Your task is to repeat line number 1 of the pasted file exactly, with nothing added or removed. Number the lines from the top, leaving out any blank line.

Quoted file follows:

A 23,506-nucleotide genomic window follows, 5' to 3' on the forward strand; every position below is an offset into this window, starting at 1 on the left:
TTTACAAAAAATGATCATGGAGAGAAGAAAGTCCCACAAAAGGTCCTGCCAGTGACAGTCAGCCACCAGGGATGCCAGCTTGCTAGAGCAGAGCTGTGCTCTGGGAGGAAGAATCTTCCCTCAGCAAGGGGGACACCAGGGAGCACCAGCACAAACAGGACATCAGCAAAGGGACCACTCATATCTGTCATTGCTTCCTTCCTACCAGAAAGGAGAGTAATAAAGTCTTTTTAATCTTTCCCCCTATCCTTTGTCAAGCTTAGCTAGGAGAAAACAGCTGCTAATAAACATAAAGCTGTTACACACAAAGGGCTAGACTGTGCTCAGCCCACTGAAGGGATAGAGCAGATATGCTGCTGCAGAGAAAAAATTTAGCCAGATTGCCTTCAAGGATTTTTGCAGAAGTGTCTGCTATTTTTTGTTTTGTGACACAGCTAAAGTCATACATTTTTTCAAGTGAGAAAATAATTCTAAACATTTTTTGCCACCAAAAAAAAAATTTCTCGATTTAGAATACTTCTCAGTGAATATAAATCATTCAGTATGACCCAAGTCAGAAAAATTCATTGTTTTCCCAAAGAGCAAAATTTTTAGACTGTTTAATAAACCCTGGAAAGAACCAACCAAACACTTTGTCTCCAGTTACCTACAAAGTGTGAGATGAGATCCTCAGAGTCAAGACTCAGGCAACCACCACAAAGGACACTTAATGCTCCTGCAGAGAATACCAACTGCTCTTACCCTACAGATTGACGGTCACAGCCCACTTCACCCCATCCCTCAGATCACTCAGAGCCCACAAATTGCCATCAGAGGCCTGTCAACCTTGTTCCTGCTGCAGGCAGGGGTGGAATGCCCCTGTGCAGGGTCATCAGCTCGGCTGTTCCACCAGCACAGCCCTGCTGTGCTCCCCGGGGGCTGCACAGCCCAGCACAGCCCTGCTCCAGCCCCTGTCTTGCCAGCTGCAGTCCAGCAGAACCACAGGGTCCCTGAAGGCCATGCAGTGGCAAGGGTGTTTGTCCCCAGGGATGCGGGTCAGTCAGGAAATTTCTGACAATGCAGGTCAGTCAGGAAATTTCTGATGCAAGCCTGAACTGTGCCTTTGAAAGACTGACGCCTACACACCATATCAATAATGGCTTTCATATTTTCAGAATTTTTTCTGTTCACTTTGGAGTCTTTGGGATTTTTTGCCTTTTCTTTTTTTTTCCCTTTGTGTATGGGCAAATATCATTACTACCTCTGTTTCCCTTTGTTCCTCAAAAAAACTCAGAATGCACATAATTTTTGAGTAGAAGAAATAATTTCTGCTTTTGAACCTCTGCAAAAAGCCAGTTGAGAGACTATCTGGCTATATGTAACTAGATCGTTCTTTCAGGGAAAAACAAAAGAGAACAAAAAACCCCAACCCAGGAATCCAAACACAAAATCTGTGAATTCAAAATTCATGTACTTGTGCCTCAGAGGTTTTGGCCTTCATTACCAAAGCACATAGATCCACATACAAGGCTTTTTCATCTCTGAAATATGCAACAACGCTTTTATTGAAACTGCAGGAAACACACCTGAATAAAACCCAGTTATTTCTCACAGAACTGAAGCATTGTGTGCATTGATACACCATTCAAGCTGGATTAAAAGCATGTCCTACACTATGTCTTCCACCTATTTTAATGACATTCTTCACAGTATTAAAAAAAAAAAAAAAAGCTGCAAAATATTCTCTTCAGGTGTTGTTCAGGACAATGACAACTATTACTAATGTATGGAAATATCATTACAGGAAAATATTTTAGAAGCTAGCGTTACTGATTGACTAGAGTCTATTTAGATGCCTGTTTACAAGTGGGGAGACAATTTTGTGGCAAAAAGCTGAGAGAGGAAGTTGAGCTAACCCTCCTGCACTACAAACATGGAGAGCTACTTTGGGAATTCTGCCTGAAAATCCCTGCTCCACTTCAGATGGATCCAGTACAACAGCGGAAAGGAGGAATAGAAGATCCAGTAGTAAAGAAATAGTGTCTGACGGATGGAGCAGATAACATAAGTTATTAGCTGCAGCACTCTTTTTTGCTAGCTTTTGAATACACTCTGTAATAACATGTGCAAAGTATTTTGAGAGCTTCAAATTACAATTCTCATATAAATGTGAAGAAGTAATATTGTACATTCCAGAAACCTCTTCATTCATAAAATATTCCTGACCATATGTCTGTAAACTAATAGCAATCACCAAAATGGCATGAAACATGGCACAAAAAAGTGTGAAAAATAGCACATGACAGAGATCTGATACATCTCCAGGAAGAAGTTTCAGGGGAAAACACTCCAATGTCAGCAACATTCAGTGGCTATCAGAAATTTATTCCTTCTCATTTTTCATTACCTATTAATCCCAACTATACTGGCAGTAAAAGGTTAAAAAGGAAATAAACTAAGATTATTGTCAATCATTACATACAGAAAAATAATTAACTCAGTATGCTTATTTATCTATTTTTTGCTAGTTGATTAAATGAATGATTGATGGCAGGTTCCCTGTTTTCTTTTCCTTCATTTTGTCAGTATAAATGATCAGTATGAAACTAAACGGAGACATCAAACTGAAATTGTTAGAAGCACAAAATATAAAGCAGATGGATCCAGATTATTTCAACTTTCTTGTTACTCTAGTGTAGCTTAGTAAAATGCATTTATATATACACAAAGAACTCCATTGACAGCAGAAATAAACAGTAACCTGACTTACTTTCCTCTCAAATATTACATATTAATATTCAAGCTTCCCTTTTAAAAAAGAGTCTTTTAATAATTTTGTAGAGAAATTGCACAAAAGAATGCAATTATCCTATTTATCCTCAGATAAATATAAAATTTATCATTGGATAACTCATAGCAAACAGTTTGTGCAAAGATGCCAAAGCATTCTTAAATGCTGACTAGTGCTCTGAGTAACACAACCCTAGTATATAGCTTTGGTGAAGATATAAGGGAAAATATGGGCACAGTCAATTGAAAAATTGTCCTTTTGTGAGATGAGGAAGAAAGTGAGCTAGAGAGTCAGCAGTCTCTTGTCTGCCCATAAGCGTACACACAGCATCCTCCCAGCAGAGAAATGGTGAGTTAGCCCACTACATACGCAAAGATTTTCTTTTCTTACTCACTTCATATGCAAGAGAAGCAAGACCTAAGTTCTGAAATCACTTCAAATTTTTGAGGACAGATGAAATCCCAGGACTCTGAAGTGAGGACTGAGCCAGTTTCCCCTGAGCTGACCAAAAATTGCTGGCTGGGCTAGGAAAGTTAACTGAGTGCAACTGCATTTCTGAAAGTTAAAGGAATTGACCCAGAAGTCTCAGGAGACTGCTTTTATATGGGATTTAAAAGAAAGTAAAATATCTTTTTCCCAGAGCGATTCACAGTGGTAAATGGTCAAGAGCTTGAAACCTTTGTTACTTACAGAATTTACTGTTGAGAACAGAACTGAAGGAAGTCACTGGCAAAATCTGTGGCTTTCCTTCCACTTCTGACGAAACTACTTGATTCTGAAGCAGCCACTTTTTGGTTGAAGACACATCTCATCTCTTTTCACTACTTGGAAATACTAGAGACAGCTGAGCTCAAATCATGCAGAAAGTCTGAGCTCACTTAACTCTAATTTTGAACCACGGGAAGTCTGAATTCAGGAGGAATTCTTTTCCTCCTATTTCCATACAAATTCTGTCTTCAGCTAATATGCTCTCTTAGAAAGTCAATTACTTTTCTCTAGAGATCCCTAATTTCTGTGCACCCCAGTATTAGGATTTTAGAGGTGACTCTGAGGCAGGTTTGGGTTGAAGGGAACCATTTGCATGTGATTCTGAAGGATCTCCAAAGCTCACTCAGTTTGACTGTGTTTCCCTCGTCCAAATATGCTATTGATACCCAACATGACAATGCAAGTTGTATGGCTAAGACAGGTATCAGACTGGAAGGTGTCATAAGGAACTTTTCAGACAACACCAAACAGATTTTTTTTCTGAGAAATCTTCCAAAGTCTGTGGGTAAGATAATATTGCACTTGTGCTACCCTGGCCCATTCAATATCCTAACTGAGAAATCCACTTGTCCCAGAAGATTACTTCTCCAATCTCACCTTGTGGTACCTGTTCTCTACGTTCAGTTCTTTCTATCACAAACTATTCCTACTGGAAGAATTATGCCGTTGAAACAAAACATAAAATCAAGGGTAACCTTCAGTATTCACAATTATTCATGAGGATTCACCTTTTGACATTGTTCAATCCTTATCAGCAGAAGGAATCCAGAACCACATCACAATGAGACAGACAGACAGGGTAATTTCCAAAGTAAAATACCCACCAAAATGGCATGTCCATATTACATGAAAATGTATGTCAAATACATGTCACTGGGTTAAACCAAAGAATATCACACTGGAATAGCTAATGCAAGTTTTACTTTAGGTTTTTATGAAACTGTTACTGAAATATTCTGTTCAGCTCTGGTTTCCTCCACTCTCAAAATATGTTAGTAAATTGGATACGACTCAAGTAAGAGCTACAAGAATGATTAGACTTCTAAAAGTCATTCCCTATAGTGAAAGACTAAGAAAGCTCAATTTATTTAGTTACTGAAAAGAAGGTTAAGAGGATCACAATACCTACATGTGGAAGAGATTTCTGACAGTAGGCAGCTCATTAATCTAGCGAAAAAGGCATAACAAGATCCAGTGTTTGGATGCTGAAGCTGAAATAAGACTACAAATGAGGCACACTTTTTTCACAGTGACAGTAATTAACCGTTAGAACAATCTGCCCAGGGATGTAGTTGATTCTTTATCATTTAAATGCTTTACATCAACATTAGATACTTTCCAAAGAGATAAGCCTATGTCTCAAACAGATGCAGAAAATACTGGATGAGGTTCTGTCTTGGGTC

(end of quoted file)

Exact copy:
A 23,506-nucleotide genomic window follows, 5' to 3' on the forward strand; every position below is an offset into this window, starting at 1 on the left: